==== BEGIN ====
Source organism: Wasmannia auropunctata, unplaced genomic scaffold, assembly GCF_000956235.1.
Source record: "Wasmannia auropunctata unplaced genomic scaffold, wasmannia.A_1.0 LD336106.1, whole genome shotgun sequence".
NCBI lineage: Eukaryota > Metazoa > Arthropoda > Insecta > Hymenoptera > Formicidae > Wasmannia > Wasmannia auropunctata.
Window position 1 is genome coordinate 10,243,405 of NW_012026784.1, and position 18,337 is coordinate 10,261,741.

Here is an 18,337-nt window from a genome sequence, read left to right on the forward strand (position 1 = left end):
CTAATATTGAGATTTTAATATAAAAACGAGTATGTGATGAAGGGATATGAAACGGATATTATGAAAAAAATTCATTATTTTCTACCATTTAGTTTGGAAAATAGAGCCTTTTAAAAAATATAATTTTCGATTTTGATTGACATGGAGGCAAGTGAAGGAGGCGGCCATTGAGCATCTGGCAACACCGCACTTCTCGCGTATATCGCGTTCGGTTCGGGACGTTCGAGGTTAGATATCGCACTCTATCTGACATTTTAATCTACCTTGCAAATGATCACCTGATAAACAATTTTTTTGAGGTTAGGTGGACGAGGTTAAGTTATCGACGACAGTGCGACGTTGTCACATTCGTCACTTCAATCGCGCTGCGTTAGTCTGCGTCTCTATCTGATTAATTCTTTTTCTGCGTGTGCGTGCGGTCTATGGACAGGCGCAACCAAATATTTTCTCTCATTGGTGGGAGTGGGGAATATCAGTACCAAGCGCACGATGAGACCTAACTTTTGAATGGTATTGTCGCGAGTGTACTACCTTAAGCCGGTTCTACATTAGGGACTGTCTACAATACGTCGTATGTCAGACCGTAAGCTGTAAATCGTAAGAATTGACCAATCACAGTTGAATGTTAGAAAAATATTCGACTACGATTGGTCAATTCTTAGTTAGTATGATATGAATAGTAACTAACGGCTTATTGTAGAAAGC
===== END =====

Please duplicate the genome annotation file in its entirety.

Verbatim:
Source organism: Wasmannia auropunctata, unplaced genomic scaffold, assembly GCF_000956235.1.
Source record: "Wasmannia auropunctata unplaced genomic scaffold, wasmannia.A_1.0 LD336106.1, whole genome shotgun sequence".
NCBI lineage: Eukaryota > Metazoa > Arthropoda > Insecta > Hymenoptera > Formicidae > Wasmannia > Wasmannia auropunctata.
Window position 1 is genome coordinate 10,243,405 of NW_012026784.1, and position 18,337 is coordinate 10,261,741.

Here is an 18,337-nt window from a genome sequence, read left to right on the forward strand (position 1 = left end):
CTAATATTGAGATTTTAATATAAAAACGAGTATGTGATGAAGGGATATGAAACGGATATTATGAAAAAAATTCATTATTTTCTACCATTTAGTTTGGAAAATAGAGCCTTTTAAAAAATATAATTTTCGATTTTGATTGACATGGAGGCAAGTGAAGGAGGCGGCCATTGAGCATCTGGCAACACCGCACTTCTCGCGTATATCGCGTTCGGTTCGGGACGTTCGAGGTTAGATATCGCACTCTATCTGACATTTTAATCTACCTTGCAAATGATCACCTGATAAACAATTTTTTTGAGGTTAGGTGGACGAGGTTAAGTTATCGACGACAGTGCGACGTTGTCACATTCGTCACTTCAATCGCGCTGCGTTAGTCTGCGTCTCTATCTGATTAATTCTTTTTCTGCGTGTGCGTGCGGTCTATGGACAGGCGCAACCAAATATTTTCTCTCATTGGTGGGAGTGGGGAATATCAGTACCAAGCGCACGATGAGACCTAACTTTTGAATGGTATTGTCGCGAGTGTACTACCTTAAGCCGGTTCTACATTAGGGACTGTCTACAATACGTCGTATGTCAGACCGTAAGCTGTAAATCGTAAGAATTGACCAATCACAGTTGAATGTTAGAAAAATATTCGACTACGATTGGTCAATTCTTAGTTAGTATGATATGAATAGTAACTAACGGCTTATTGTAGAAAGC